Skip to main content

Designing for the people we serve

At the CFPB, we believe all of our work should be rooted in research and experience from the very people we aim to serve. For many, our website’s homepage is the front door to the CFPB. For that reason, we are excited to unveil our homepage redesign, which benefited from extensive user research and testing.

Usability goals

For this redesign we had a few goals in mind to improve the experience:

  1. Introduce ourselves and our mission clearly
  2. Build trust and credibility in the work we do
  3. Get people to the information they need, easily and quickly

To meet these goals, we took a strong focus on the user experience . We know that people who frequent our website come to submit a complaint, get help with housing issues, and find resources that can help them if struggling with finances, particularly given the COVID pandemic. We employed usability testing to get a better idea of how people go about finding those resources. We invited people to connect with us, review the homepage, and talk through some key tasks for finding information on our website.

Using analytics to prioritize mobile-first design

We learned that people usually visit government websites using mobile devices, thanks to data on , so we used mobile-first design methods to update the homepage. We conducted usability tests on primarily mobile formats, and we even did our stakeholder demos on mobile as well.

Testing methods

We performed three rounds of testing over the course of 6 months: first, desirability testing to establish and refine the messaging and tone of the page, and then two rounds of scenario-based testing to identify and fix any usability issues.

In doing so, we learned that our mission isn’t always clear to people who may be unfamiliar with our work, and that oftentimes the language we’re using can feel unrelatable. We also heard that it was hard to find housing help and details on housing counselors, and participants told us they weren’t sure what kind of help we could provide surrounding the pandemic. To be responsive, we pulled in new graphics that better captured our mission, realigned key resources, and provided sections to help people find money topics and guides for major financial decisions.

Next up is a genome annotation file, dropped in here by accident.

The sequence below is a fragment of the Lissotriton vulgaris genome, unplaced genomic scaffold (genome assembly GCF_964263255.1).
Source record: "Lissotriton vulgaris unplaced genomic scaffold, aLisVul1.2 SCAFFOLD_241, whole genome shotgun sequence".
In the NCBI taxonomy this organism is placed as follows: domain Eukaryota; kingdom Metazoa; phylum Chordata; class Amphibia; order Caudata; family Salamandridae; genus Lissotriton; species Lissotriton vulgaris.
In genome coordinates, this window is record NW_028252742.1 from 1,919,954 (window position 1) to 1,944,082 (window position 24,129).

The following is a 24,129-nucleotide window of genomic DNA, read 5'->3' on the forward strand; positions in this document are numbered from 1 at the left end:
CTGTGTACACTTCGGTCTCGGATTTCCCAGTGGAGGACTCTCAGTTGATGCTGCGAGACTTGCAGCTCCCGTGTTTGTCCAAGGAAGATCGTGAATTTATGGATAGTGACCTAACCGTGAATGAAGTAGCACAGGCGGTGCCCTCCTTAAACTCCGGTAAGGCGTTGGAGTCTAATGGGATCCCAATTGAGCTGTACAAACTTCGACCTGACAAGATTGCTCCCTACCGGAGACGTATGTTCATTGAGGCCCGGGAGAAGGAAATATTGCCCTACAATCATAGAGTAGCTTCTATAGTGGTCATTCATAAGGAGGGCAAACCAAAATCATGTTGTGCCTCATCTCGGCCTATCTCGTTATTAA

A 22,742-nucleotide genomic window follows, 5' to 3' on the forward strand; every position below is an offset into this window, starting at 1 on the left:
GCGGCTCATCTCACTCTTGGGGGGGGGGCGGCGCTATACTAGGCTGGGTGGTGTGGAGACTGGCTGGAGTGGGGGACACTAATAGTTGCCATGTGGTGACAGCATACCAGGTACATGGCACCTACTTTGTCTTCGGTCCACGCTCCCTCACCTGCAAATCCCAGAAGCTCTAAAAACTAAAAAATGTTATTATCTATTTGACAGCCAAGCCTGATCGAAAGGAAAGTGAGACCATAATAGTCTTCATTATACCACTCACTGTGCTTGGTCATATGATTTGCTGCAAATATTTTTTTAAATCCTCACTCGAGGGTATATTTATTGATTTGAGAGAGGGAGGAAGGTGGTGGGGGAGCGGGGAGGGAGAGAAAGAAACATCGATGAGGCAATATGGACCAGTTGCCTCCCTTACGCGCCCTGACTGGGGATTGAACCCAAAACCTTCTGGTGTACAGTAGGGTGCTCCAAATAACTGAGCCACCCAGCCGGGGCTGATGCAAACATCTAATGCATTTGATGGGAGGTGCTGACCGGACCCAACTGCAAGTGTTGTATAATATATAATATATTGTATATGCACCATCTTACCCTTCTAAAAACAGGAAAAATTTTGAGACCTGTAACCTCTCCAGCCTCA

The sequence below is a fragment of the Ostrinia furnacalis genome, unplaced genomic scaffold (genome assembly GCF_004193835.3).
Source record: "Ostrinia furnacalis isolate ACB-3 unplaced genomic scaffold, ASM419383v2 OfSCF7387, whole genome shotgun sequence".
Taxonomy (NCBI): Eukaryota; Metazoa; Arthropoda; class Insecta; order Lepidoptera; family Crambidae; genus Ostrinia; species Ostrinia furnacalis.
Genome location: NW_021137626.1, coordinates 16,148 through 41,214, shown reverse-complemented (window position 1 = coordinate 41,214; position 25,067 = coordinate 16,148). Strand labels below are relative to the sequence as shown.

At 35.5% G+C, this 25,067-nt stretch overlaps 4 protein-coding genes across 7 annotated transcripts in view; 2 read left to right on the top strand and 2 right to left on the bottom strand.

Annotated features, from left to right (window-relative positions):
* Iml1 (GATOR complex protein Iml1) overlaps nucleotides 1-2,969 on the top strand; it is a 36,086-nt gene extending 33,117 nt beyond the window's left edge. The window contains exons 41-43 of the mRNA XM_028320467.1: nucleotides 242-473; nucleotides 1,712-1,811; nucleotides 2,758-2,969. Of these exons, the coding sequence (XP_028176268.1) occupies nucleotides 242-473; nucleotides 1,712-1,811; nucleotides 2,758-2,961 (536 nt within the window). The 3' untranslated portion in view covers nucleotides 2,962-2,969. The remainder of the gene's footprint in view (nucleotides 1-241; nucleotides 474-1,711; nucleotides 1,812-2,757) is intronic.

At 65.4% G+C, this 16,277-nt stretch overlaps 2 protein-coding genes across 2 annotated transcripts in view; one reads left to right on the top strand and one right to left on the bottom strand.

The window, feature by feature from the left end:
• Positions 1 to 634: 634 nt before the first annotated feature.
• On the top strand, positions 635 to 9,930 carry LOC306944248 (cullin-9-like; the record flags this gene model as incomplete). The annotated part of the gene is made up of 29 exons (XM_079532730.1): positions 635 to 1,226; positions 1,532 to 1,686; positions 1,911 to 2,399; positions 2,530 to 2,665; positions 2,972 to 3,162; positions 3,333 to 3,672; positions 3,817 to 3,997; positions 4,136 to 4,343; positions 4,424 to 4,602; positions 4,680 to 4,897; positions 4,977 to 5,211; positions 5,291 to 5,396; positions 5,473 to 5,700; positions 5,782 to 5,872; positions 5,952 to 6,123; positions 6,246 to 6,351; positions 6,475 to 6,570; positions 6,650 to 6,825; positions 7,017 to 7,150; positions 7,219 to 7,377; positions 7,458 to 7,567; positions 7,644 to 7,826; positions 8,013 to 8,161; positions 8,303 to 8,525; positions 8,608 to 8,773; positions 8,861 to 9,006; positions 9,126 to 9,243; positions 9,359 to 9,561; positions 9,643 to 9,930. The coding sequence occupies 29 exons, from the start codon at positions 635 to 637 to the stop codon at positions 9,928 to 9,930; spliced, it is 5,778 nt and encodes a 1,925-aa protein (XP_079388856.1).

A screenshot of the homepage prior to redesign.

The previous version of the homepage showed a desk image, tagline, and 2 highlighted pages. It also included two consumer links, data and research links, and policy links as well as three highlights: Complaints, Ask CFPB (answers to common questions), and Tell Your Story.


A screenshot of the homepage after incorporating feedback from user testing.

The new version of the homepage shows images of families, students, and our flag. It also includes three key resources, a list of money topics, and three guides.

What’s next?

As an agency that strives to be nimble and responsive to changing needs, we believe our website is never really done. We will continue seeking to understand what is most helpful to people by testing and iterating on our digital products, helping us improve the customer experience for everyone who comes to to get more information and resources.

Check out our newly designed homepage!

Adopting a user-centered focus

While starting a new usability project may feel daunting, there are resources and steps to help break down the project into an easy recipe for an improved experience. Methods from 18F provides a great overview of multiple human-centered design tools, and guides for conducting usability testing . Before you start, make sure to have a plan for measuring success and tracking analytics. Other tools can also help you plan out the ideal experience, such as journey mapping . Once you have a hypothesis on how the experience should be built, you can begin testing prototypes . Starting small, such as with top task testing or user interviews , can help you get valuable feedback early on and save a lot of time and effort by avoiding potential rework for usability issues. Once you test with a few users, small improvements can be made before testing with more users to confirm your assumptions on the decided improvements. When ready to launch the new or improved experience, don’t forget to plan for the next cycle of research and improvements, this process should be cyclical and repeatable to ensure that the product meets with shifting user needs over time.

No matter where you are in your usability journey, keeping the user front and center will always help to keep the goals top of mind!

Join the conversation. Follow CFPB on X (formerly Twitter) and Facebook .